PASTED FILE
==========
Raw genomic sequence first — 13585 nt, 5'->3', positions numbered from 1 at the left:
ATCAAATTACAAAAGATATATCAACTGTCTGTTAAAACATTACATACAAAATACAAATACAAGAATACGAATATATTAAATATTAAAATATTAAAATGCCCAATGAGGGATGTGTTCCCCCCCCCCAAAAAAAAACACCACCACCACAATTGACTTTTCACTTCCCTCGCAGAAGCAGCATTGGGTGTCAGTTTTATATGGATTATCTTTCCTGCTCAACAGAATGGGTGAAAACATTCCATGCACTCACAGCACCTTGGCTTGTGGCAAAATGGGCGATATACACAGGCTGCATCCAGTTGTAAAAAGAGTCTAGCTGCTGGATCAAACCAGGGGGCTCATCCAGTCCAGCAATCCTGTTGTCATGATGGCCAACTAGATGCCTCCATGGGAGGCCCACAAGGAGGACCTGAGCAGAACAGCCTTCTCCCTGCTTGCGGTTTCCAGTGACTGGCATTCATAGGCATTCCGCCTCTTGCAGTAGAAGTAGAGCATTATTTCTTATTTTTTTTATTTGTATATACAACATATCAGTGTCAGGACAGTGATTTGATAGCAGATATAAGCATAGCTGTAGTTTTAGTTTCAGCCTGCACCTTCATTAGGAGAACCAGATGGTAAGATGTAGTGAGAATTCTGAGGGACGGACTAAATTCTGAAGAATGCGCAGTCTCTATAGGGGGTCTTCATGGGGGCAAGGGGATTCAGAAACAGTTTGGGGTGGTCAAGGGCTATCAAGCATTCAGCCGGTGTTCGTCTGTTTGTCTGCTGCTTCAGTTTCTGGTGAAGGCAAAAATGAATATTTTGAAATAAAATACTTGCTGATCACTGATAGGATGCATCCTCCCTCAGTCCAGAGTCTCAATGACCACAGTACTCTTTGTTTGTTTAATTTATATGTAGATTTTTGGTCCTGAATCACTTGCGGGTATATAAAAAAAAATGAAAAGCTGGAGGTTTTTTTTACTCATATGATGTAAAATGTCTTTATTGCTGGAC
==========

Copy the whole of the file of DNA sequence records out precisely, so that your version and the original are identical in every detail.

Raw genomic sequence first — 13585 nt, 5'->3', positions numbered from 1 at the left:
ATCAAATTACAAAAGATATATCAACTGTCTGTTAAAACATTACATACAAAATACAAATACAAGAATACGAATATATTAAATATTAAAATATTAAAATGCCCAATGAGGGATGTGTTCCCCCCCCCCAAAAAAAAACACCACCACCACAATTGACTTTTCACTTCCCTCGCAGAAGCAGCATTGGGTGTCAGTTTTATATGGATTATCTTTCCTGCTCAACAGAATGGGTGAAAACATTCCATGCACTCACAGCACCTTGGCTTGTGGCAAAATGGGCGATATACACAGGCTGCATCCAGTTGTAAAAAGAGTCTAGCTGCTGGATCAAACCAGGGGGCTCATCCAGTCCAGCAATCCTGTTGTCATGATGGCCAACTAGATGCCTCCATGGGAGGCCCACAAGGAGGACCTGAGCAGAACAGCCTTCTCCCTGCTTGCGGTTTCCAGTGACTGGCATTCATAGGCATTCCGCCTCTTGCAGTAGAAGTAGAGCATTATTTCTTATTTTTTTTATTTGTATATACAACATATCAGTGTCAGGACAGTGATTTGATAGCAGATATAAGCATAGCTGTAGTTTTAGTTTCAGCCTGCACCTTCATTAGGAGAACCAGATGGTAAGATGTAGTGAGAATTCTGAGGGACGGACTAAATTCTGAAGAATGCGCAGTCTCTATAGGGGGTCTTCATGGGGGCAAGGGGATTCAGAAACAGTTTGGGGTGGTCAAGGGCTATCAAGCATTCAGCCGGTGTTCGTCTGTTTGTCTGCTGCTTCAGTTTCTGGTGAAGGCAAAAATGAATATTTTGAAATAAAATACTTGCTGATCACTGATAGGATGCATCCTCCCTCAGTCCAGAGTCTCAATGACCACAGTACTCTTTGTTTGTTTAATTTATATGTAGATTTTTGGTCCTGAATCACTTGCGGGTATATAAAAAAAAATGAAAAGCTGGAGGTTTTTTTTACTCATATGATGTAAAATGTCTTTATTGCTGGAC